JK Simmons gave a stellar performance as a music teacher in the best Jazz school, trying desperately to find and develop the next jazz legend. From the moment he appears he demands the screen, literately. There's a part in the flick were he just burst open the door putting a halt on whatever is going, and makes it all about what he wants, which sets the tone for the entire movie. One of the best antagonist I've seen at the movies.
Miles Teller plays the protagonist, A first year Jazz student who wants to be the next Jazz legend and is willing to go through the pain needed to become just that. I've been a fan of Miles Teller for a while and this movie just increase my fandom
It does not matter whether you are into jazz or not, this flick is about and boy willing to kill himself to become the best and the man willing to kill the boy so he can be the best. For anyone who has ever been in that kind of pressure, weather it be at college or on the playing field(I kid you not, watching these guys play Jazz played out like I was watching a Football movie with Miles being the Quarterback and JK being the coach)
It was an emotion trill ride with a lot of ups and downs, and just when you think the ride is over, we go for a second time around.
When it comes to cinema, there are often little gems in a sea of bigger
spectacles, that can break through in the most proficient way. Last
year, I pleaded to the entire film universe that discover and
understand "Inside Llewyn Davis" from the Coen Brothers after seeing it
for the first time at NYFF. This year, I've seem to already come to
terms that the next film that will utilize all my energy and resources
this year will be Damien Chazelle's highly intense psychological drama
"Whiplash." An impeccable and tightly wound experience that brings your
anxiety to a feverish level. As small, and utterly different as I'm
about to compare, I haven't felt this uneasy with a film's tension
since Paul Greengrass' "Captain Phillips," coincidentally also was a
NYFF title. Two other similar traits that embody the two are the
intense and completely submersible performances that inhabit them.
Stars Miles Teller and J.K. Simmons are absolutely astonishing,
featuring two of the year's very best turns.
Chazelle's film tells the story of Andrew (Teller), a first year music student that seeks out and joins the prestigious school band, headed by an intense and frightening teacher Mr. Fletcher (Simmons).
Walking out of the screening I fully knew (though I fully hope to be proved wrong this year) that Miles Teller would be my "Oscar Isaac" this year. A performance that should shoot to the top of any awards consideration for a lead actor, but unfortunately will be passed over show after show. Teller is submerged in a way that we haven't seen the young actor achieve at this stage in his career. After plowing onto the scene opposite Nicole Kidman in "Rabbit Hole," and then helming "The Spectacular Now" with complete ease and intensity, I was not expecting him to be the machine of fury and magnitude that is on display in "Whiplash." There are moments where he channels the emotional aura of performances like Tom Hulce/F. Murray Abraham in "Amadeus," as crazy as that sounds. I am so excited to see where Teller goes from here. It makes the future of film a lot more bright, knowing that someone like him will be rising up in the ranks.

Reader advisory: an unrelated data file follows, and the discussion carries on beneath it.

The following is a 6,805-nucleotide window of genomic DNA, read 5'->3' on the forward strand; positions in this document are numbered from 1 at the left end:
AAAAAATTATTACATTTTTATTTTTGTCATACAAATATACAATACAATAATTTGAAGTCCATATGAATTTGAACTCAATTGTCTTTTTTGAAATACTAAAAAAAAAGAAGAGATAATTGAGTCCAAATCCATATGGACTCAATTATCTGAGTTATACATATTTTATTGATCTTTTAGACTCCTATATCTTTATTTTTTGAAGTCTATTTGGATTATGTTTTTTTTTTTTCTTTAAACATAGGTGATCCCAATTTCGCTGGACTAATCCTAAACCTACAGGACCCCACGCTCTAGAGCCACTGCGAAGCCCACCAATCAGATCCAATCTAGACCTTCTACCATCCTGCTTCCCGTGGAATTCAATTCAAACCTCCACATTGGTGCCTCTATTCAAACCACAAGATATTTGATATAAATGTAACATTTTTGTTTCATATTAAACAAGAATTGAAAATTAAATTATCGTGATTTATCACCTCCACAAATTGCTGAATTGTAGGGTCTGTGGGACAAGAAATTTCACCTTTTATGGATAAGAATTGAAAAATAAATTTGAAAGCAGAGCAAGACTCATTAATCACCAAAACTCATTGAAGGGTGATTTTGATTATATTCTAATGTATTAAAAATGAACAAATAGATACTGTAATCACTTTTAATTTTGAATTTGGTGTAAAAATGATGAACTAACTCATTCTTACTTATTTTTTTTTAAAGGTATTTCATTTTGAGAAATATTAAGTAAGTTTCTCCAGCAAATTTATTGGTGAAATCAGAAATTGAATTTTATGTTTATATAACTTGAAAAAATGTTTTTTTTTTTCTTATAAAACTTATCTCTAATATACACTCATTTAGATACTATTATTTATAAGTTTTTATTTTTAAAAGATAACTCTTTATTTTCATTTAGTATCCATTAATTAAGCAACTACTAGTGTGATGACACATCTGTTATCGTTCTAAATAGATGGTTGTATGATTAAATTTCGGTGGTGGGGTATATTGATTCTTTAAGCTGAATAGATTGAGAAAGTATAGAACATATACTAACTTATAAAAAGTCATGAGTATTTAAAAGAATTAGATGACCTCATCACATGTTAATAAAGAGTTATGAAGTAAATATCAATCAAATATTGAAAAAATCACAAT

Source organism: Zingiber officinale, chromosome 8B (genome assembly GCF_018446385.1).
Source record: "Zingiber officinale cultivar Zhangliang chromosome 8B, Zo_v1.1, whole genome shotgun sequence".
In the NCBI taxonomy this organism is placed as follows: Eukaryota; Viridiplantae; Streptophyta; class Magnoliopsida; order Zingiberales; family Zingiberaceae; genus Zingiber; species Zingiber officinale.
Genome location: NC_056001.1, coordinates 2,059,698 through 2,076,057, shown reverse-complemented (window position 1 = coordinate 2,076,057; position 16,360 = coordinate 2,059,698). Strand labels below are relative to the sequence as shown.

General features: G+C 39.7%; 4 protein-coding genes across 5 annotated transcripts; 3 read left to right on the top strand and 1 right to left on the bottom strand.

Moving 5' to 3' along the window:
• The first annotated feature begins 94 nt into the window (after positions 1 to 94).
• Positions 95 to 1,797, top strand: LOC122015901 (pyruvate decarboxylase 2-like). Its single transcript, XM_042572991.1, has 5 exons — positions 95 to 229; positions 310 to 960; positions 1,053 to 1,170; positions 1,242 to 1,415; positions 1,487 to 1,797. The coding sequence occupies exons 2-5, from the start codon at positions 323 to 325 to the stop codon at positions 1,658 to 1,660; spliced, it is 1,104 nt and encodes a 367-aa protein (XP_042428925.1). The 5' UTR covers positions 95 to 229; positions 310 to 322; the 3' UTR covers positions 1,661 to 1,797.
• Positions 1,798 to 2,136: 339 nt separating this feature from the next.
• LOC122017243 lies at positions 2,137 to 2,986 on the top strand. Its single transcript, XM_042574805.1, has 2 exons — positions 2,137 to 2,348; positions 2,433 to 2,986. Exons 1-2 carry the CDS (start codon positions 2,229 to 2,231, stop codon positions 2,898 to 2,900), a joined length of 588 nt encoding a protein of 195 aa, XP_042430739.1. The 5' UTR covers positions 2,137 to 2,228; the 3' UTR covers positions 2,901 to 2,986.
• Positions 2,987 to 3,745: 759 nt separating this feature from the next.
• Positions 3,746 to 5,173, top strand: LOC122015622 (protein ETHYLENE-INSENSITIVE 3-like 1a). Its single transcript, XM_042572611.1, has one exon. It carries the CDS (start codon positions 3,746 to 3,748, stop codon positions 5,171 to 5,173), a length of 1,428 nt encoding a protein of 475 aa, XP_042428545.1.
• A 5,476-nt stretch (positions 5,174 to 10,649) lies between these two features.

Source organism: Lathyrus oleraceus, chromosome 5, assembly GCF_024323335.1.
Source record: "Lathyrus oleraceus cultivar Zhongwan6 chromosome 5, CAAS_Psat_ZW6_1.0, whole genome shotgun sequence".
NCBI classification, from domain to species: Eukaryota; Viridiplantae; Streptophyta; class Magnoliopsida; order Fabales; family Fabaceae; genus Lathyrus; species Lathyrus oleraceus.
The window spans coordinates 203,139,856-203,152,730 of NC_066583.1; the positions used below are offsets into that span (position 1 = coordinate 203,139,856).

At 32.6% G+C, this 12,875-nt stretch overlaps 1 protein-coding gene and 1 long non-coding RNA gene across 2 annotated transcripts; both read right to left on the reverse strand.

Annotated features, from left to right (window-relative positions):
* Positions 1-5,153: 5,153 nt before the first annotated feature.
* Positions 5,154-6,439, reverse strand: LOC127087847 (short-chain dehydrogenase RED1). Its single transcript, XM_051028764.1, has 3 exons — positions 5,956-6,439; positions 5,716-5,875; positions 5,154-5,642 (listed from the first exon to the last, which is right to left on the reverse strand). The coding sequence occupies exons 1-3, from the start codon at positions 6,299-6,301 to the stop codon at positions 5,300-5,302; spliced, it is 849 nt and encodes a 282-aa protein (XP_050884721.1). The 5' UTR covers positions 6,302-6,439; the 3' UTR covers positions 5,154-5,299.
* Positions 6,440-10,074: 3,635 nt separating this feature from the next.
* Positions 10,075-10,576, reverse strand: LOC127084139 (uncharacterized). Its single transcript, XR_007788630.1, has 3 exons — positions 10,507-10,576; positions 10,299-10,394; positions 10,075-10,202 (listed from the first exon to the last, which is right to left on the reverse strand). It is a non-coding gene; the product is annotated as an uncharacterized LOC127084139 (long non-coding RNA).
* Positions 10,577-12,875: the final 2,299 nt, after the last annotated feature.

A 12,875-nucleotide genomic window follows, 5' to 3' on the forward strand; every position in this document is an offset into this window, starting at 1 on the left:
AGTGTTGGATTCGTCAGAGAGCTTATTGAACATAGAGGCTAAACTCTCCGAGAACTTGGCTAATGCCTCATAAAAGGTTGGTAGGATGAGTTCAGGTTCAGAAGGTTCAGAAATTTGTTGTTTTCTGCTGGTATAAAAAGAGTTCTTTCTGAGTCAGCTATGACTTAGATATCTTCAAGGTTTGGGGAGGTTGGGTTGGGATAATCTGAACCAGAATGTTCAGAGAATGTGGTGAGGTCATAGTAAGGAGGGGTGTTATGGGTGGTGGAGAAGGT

Everything you've heard about J.K. Simmons is true and then some. A fully fleshed out supporting role, Chazelle doesn't write Fletcher as a caricature. He's a deeply acute individual, full of passion and acrimony. Chazelle doesn't keep Simmons at a "10," he and Simmons allow him to find a range of empathy, hatred, and cryptic allowances that will keep you at the edge of your seat. As I watched Simmons flesh out a performance that can only be described as magnificent, I kept coming back in my mind to Christoph Waltz in the Oscar-winning "Inglourious Basterds," a role that found much heat on the awards circuit. The world/all film lovers will not be able ignore the stunning presence of Simmons. A Supporting Actor nominations (maybe even a win) seems all but assured (and deserved). Looking back at the veteran actor's career that included memorable roles in "Juno," "Burn After Reading," and "Up in the Air," a role like this could not have come at a better time. Already impressive in his brief work in Jason Reitman's "Men, Women & Children," writers, directors, casting agents, and producers will be pounding on the actor's door.
You can't credit "Whiplash" without citing the words and control by writer/director Damien Chazelle. An amazing and outstanding sophomore effort (unfortunately have not seen his debut "Guy and Madeline on a Park Bench") that channels a young Bennett Miller. Vigorous, self-assured, and innovative, Chazelle is a brilliant auteur filmmaker that knows exactly what type of films he wants to make. He takes inspiration from his own life, his love of film and music, and other places I'm sure we don't know about, and molds them into a gritty, layered experience, conditioned with rich characters, all realized through the writer's story. It's one of the best scripts of the year.
"Whiplash" features some of the best minutes of film seen in 2014. An ending that will bring tears to your eyes, dual performances that will have you applaud, and an experience that you surely will not forget. Drumming has never felt like such a personality. It acts as a visible tool for the viewer to understand and try. If you love music, appreciate education, and dare to be better than your current state, you will find something very real to latch onto. Hold on, and hold on tight.
"Whiplash" is being distributed by Sony Pictures Classics and will be released October 10 in limited release (and then expanding after). A must-see for all movie lovers!